Our friends at the Better Business Bureau have recently spotted a scam involving the new chip based credit/debit cards. It caught our eye because we've just updated our credit card equipment at The Computing Center to accept chip cards as well as ApplePay and other mobile payment systems. It's actually a very simple scam, but with all the information in the media, from our banks and credit card companies, it's an easy one to fall for.
Many banks are issuing new debit and credit cards with an embedded chip for additional security. The new chips are meant to reduce fraud, but the hype around the new cards is having an unintended side effect... fodder for scams.
How the Scam Works:
You receive an email saying that your new credit or debit card with the chip is on the way. But first you need to update your account. The message seems to be from your bank or credit card issuer. It may have the company's logo and even the reply email address.
All you need to do, claims the message, is reply and confirm your personal and banking information. Or, in another version, the message instructs you to click on a link to continue the process.
Don't do it! If you share personal information, the scammer can use it to commit identity theft. If you click on the link, you may download malware to your device. Scammers use malware to steal your personal information, send spam and commit fraud.
Tips to Spot a Phishing Scam:
- Be wary of unexpected emails that contain links or attachments. Do not click on links or open files in unfamiliar emails.
- Consider how the company normally contacts you. If a company usually contacts you by phone, be suspicious if you suddenly start receiving emails or text messages without ever opting in to the new communications. Banks and credit card issuers have secure communications channels that require you to log into your account before you can read the message.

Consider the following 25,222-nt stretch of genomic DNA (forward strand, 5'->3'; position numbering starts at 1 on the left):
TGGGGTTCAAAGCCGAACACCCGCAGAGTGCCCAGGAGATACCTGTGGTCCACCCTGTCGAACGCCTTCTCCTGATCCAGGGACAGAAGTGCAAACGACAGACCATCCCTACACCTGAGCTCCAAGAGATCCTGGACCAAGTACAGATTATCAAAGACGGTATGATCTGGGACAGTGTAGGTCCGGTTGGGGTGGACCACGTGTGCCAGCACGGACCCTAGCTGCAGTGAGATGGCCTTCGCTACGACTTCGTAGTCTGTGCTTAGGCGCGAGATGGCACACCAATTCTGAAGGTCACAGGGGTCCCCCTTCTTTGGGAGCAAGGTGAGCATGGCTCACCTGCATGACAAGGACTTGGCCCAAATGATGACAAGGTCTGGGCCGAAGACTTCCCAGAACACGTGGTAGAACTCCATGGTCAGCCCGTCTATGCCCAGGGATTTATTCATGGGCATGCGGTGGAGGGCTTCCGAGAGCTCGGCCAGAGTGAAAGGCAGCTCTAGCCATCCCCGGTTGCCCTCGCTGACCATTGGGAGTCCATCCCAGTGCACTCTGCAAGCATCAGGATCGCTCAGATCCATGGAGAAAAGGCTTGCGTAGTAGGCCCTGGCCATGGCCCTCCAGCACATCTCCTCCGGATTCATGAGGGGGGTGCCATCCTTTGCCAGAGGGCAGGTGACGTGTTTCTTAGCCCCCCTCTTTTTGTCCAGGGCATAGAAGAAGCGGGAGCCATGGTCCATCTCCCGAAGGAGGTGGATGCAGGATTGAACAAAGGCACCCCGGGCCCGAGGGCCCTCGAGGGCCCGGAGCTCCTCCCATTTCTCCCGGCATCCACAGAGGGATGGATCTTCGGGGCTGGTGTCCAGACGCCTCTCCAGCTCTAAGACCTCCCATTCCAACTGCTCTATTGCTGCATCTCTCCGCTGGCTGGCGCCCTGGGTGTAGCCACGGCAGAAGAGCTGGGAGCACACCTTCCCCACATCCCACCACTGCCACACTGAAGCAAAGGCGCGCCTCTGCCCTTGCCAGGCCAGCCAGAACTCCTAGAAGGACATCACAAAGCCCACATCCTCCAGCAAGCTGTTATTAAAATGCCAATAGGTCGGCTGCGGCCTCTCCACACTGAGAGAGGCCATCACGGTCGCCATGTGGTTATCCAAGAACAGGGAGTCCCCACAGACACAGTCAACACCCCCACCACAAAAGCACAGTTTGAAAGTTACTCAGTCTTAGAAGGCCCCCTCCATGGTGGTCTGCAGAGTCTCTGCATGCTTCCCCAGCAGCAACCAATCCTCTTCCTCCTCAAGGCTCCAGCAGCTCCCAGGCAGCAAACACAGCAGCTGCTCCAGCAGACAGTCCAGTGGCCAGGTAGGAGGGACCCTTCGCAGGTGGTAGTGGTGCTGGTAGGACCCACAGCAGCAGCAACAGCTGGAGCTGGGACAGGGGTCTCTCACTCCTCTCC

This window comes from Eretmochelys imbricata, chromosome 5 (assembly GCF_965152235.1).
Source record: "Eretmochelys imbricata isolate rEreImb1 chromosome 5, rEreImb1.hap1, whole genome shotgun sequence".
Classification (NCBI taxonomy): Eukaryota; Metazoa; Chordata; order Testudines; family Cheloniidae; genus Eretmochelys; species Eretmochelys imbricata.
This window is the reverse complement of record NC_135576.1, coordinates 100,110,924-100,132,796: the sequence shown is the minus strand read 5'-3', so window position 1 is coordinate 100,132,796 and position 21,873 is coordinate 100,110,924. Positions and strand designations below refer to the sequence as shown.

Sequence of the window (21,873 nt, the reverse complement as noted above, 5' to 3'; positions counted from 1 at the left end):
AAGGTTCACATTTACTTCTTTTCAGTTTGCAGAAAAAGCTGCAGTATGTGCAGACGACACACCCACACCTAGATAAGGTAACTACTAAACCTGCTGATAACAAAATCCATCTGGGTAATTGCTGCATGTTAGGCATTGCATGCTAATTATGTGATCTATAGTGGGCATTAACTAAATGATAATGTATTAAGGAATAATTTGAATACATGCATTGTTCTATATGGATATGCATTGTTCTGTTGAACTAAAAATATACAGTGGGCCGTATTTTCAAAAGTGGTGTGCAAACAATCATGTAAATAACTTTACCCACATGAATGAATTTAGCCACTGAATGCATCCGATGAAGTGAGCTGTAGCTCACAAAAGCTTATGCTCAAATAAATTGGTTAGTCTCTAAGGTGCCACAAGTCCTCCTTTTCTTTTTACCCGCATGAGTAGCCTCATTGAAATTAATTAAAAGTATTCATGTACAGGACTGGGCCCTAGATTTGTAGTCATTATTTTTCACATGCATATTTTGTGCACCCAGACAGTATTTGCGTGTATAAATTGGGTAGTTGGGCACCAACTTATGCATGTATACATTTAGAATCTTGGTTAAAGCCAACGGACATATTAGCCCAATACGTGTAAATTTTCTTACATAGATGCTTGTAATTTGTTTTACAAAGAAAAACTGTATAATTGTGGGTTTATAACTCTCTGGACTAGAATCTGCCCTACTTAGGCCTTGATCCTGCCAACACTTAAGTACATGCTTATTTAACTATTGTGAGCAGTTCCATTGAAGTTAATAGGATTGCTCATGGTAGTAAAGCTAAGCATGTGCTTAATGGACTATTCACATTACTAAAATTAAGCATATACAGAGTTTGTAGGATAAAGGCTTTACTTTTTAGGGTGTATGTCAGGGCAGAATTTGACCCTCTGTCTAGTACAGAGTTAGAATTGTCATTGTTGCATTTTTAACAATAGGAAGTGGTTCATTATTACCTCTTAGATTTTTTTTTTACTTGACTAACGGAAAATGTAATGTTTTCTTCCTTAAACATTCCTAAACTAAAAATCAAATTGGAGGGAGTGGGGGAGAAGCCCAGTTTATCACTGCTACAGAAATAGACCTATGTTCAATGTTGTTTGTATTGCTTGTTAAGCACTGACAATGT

- Don't believe what you see. Just because an email looks real, doesn't mean it is. Scammers can fake anything from a company logo to the "Sent" email address.
- Check the company's website or call them. If something sounds suspicious, confirm it by checking with the bank or credit card issuer. The customer service phone number will be on the back of the card. If you want to look on the company's website, look for the URL on your statement or do a web search. DON'T click on any links in the message you suspect is a scam.
- Be cautious of generic emails. Scammers try to cast a wide net by including little or no specific information in their fake emails. Always be wary of messages that don't contain your name, last digits of your account number or other personalizing information.
For More Information
Learn more about this scam and the new credit and debit cards, check out this article on the Federal Trade Commission's website.